Treatments in the Tropics
March 20, 2014
Living on an island with only one hospital, three doctors, terrible roads and a single ambulance, the local population of Principe are just as likely to rely on traditional healing methods as on modern medicine if they have a health problem. More unusually, however, I noticed that the European expats living in town weren’t too keen on visiting the hospital either.
A fall off a motorbike, a sprained ankle, sun stroke, food poisoning…for the expats on Principe, none of these seemed to warrant medical attention. They would rather pass their precious medical supplies among themselves and tend their own wounds, than venture into the hospital.
I soon found out why.
A week into my stay, Simon injured his knee and unlike almost everyone else on the island, he decided that seeking a doctor’s advice might be in order. Accompanying him to the hospital, I had the opportunity to see first-hand why the expats were wary of going there.
After climbing (Simon limping) up a steep and crumbling staircase to reach the main door of the hospital - the only entrance if you are not arriving by motorbike, (and I say motorbike, not ambulance, due to the fact that the ambulance is usually being misappropriated as a taxi elsewhere) a 3 hour wait ensued, during which I watched the proceedings with a sort of horrified fascination...
We were waiting outside one of the consulting rooms. It had its door open so we could see all the comings and goings. The doctor was very determinedly wearing his latex gloves as he took blood samples from patients. The whole time I was watching (did I mention it was for 3 hours?) he never took those gloves off or changed them, or washed his hands.
I watched while he took a short break… a little wander outside. I watched while he ran his (gloved) fingers over the hospital railings, where a thousand grubby, bacteria-laden fingers had lain before his. I watched while he poked a (gloved) finger inside his ear and had a good scratch...and then I watched while he returned to his room and started to insert a needle into the next patient. His gloves still firmly on his hands.
I could continue and tell you about the ancient old man who, blind in one eye, and despite an obvious hand tremor, was ruthlessly piercing screaming babies with a needle, to test for malaria… but I think you get the picture.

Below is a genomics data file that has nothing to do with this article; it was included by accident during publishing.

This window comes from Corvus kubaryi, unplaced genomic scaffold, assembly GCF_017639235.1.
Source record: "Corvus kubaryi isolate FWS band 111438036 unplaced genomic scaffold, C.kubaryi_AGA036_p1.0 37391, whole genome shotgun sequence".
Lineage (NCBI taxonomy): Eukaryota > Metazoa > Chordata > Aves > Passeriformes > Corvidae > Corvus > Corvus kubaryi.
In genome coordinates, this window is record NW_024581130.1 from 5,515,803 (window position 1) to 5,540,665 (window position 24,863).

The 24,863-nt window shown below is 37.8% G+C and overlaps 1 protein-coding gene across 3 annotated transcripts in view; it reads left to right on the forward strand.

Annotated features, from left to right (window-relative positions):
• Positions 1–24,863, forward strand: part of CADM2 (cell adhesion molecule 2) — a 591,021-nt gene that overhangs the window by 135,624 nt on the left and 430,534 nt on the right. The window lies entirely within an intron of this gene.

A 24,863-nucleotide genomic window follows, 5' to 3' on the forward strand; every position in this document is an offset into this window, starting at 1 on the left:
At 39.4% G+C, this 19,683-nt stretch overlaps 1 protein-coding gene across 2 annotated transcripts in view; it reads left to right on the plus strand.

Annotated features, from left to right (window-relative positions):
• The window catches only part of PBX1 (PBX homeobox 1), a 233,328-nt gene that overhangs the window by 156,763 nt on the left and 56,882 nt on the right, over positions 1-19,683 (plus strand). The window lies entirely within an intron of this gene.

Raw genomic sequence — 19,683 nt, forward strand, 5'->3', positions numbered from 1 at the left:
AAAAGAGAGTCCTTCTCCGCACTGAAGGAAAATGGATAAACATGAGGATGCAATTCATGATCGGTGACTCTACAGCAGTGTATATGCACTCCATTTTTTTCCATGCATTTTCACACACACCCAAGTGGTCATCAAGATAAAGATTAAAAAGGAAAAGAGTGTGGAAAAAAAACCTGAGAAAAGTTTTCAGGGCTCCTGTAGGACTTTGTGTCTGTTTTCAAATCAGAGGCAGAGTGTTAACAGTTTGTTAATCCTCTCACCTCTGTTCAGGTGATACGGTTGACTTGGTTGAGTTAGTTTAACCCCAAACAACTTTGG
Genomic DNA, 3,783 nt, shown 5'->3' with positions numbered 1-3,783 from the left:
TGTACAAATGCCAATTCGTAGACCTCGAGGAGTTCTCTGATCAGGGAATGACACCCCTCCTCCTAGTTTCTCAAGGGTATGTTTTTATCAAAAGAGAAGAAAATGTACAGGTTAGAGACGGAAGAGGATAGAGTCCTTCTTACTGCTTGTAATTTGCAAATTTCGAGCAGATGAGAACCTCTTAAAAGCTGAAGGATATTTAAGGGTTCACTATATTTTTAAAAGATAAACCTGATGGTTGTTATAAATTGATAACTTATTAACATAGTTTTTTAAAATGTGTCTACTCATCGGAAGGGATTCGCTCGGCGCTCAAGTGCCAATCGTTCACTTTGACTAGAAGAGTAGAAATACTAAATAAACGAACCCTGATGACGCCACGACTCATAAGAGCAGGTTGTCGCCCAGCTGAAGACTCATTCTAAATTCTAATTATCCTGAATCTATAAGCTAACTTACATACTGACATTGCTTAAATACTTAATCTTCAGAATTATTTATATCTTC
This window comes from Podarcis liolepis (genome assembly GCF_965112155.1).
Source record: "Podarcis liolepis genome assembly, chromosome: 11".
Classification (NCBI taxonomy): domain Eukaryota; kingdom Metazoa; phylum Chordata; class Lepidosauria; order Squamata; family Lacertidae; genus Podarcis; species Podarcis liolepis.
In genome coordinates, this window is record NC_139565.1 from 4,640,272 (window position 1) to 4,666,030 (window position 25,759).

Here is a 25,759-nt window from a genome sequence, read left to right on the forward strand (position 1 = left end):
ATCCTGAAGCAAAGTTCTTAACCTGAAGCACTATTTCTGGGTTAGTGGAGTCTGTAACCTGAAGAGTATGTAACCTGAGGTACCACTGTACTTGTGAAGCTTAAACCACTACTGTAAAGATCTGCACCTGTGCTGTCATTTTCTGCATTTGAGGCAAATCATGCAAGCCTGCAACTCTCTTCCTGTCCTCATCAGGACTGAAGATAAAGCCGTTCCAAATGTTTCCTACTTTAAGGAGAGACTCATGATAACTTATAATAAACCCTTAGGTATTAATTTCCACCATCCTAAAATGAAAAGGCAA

Finally Simon’s name was called and he fearlessly entered the examination room alone. It was almost an anticlimax when he emerged unscathed, about 10 minutes later. Apparently he had told the doctor about his knee. The doctor had listened with great interest, taken Simon’s blood pressure, checked his heart and then prescribed him…paracetamol. He didn’t touch or even look at the knee. Not once. At all.
” Probably a good thing”, I said.
“Please will you give me a treatment?” Simon replied.
We all know that I‘m firm advocate of natural healing techniques, but, well, In the UK, the reason that complementary therapies are named as such, is that they are supposed to be used to complement conventional western medicine. Suddenly I found myself in strange, uncharted territory where locals, expats and now my own boyfriend had all decided that (other than in emergencies) Western medicine, Principe style, just didn’t cut it. And for Simon, treatments from me were now the only option.
And, it turned out, it was not just for Simon. There was a direct need for some modern, holistic knowledge, advice and treatments. Not for the locals, who were fine, thank you very much, with their bone-setters and herbalists, but for the poor beleaguered expats who seemed beset with all sorts of injuries and health issues. Visiting either the hospital or a witch-doctor seemed a step too far for most of them.
And so I found myself advising warm olive oil for an ear-ache, natural yoghurt for a yeast infection, handing out the tea-tree oil like nobody’s business. Remedial Massage and Fascial Release were prescribed (and applied) for the injured knee; Indian Head Massage
for a terrible migraine; Bowen for a hurt wrist; Deep Tissue Massage for a pain in the back… no charge of course; I was no longer a therapist, but a First Aider.
And let me tell you, when you are far from home, and good medical care is a distant memory, a pair of healing hands and a little natural health knowledge goes a very long way!